References of "Luxen, André"
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See detailBrain response to one's own name in vegetative state, minimally conscious state and locked-in syndrome
Perrin, F.; Schnakers, Caroline ULg; Schabus, M. et al

in Archives of Neurology (2006), 63

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See detailSynthesis of protected meso-diaminopimelic acid.
Teller, N.; Lemaire, Christian ULg; Plenevaux, Alain ULg et al

Poster (2005, October 10)

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See detailSynthesis of anhydro-muranic acid derivatives as substrates for MurNAc amidase.
Mercier, F.; Lemaire, Christian ULg; Plenevaux, Alain ULg et al

Poster (2005, October 10)

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See detailExploring the unity and diversity of the neural substrates of executive functioning
Collette, Fabienne ULg; Van der Linden, Martial ULg; Laureys, Steven ULg et al

in Human Brain Mapping (2005), 25(4), 409-423

Previous studies exploring the neural substrates of executive functioning used task-specific analyses, which might not be the most appropriate approach due to the difficulty of precisely isolating ... [more ▼]

Previous studies exploring the neural substrates of executive functioning used task-specific analyses, which might not be the most appropriate approach due to the difficulty of precisely isolating executive functions. Consequently, the aim of this study was to use positron emission tomography (PET) to reexamine by conjunction and interaction paradigms the cerebral areas associated with three executive processes (updating, shifting, and inhibition). Three conjunction analyses allowed us to isolate the cerebral areas common to tasks selected to tap into the same executive process. A global conjunction analysis demonstrated that foci of activation common to all tasks were observed in the right intraparietal sulcus, the left superior parietal gyrus, and at a lower statistical threshold, the left lateral prefrontal cortex. These regions thus seem to play a general role in executive functioning. The right intraparietal sulcus seems to play a role in selective attention to relevant stimuli and in suppression of irrelevant information. The left superior parietal region is involved in amodal switching/integration processes. One hypothesis regarding the functional role of the lateral prefrontal cortex is that monitoring and temporal organization of cognitive processes are necessary to carry out ongoing tasks. Finally, interaction analyses showed that specific prefrontal cerebral areas were associated with each executive process. The results of this neuro-imaging study are in agreement with cognitive studies demonstrating that executive functioning is characterized by both unity and diversity of processes. [less ▲]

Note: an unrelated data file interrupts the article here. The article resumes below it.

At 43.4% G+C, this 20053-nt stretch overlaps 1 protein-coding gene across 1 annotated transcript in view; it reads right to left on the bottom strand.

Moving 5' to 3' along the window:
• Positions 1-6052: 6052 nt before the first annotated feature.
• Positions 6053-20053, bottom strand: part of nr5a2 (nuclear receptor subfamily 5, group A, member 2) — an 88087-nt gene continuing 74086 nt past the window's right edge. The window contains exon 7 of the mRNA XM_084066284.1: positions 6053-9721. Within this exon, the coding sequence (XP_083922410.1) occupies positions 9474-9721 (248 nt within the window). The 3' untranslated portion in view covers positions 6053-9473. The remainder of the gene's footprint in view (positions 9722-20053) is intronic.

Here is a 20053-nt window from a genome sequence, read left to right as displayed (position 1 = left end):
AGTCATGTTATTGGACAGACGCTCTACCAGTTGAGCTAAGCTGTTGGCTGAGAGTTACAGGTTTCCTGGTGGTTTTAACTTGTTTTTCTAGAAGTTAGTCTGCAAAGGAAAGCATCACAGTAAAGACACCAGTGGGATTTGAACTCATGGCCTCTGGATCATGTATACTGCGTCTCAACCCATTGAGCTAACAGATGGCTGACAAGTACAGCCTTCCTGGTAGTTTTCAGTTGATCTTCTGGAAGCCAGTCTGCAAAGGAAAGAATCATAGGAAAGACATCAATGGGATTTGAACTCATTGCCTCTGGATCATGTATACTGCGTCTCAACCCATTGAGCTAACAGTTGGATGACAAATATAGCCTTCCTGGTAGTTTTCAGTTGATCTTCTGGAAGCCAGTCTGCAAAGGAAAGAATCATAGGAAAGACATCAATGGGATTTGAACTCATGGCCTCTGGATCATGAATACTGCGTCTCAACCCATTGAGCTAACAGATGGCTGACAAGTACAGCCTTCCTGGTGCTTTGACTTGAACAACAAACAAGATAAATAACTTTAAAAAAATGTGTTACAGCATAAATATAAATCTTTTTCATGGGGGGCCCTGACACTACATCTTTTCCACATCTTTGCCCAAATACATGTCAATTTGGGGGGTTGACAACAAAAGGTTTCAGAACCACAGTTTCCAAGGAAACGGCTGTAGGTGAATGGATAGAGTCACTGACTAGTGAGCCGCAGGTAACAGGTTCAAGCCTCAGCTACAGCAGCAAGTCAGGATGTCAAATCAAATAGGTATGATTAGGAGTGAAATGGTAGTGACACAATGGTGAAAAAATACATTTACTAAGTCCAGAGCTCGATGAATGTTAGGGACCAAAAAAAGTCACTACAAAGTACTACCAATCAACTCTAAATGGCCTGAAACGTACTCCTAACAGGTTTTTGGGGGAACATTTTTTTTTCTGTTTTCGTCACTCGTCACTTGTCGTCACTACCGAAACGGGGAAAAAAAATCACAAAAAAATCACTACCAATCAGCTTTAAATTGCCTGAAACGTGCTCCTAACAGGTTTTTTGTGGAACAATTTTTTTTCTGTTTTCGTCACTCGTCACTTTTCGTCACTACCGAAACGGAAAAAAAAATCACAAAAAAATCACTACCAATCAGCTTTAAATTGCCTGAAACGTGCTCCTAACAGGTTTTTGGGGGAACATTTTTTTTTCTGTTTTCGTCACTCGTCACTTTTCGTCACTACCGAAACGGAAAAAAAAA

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See detailInvolvement of both prefrontal and inferior parietal cortex in dual-task performance
Collette, Fabienne ULg; Olivier, L.; Van der Linden, Martial ULg et al

in Cognitive Brain Research (2005), 24(2), 237-251

This PET study explored the neural substrate of both dual-task management and integration task using single tasks that are known not to evoke any prefrontal activation. The paradigm included two simple ... [more ▼]